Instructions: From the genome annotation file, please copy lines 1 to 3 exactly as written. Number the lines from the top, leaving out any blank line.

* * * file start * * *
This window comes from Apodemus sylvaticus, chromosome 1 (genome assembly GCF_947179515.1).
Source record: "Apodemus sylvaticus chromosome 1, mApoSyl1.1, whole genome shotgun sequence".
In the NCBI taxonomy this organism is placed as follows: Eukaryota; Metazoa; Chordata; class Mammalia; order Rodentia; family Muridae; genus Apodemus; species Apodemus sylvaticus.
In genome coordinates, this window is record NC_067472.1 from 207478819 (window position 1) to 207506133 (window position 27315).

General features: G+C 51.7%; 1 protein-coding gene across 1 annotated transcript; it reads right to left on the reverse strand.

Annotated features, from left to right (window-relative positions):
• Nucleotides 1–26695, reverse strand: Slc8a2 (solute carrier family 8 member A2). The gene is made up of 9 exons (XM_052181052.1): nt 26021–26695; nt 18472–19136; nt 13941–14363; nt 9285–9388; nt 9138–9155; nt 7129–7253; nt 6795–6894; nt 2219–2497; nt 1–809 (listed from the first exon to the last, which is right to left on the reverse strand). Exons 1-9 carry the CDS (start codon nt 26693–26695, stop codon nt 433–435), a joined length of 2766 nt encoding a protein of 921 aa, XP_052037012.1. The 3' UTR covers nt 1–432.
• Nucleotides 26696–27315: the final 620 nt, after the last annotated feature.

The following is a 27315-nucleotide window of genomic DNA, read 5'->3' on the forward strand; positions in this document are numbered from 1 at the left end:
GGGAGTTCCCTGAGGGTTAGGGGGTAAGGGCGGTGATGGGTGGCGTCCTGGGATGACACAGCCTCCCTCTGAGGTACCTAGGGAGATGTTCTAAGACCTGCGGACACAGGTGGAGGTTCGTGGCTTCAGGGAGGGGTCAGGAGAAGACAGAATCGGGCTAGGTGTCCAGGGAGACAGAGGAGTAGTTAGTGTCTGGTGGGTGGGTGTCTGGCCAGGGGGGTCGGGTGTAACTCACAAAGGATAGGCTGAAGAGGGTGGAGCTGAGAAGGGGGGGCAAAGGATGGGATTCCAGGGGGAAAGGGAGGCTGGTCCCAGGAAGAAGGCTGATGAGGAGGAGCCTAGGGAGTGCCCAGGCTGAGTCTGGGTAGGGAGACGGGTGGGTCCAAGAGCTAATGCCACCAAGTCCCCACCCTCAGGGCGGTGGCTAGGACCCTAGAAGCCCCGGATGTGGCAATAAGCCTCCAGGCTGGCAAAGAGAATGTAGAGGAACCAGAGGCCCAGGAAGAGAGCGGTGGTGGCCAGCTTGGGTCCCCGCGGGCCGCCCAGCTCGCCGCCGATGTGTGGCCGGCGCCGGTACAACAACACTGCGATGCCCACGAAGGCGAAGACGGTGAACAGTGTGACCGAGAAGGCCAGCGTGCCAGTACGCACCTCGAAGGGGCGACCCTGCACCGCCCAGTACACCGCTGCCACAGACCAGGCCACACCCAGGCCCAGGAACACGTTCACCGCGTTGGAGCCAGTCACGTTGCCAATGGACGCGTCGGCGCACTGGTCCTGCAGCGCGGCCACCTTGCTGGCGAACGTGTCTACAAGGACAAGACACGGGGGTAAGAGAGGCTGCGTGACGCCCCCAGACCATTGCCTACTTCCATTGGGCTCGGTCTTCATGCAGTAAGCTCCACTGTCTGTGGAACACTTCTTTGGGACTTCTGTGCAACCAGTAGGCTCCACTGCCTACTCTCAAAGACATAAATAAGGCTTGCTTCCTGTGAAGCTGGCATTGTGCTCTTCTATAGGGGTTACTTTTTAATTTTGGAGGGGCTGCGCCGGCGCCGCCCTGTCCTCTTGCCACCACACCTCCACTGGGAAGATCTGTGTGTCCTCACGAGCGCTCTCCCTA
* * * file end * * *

This window comes from Apodemus sylvaticus, chromosome 1 (genome assembly GCF_947179515.1).
Source record: "Apodemus sylvaticus chromosome 1, mApoSyl1.1, whole genome shotgun sequence".
In the NCBI taxonomy this organism is placed as follows: Eukaryota; Metazoa; Chordata; class Mammalia; order Rodentia; family Muridae; genus Apodemus; species Apodemus sylvaticus.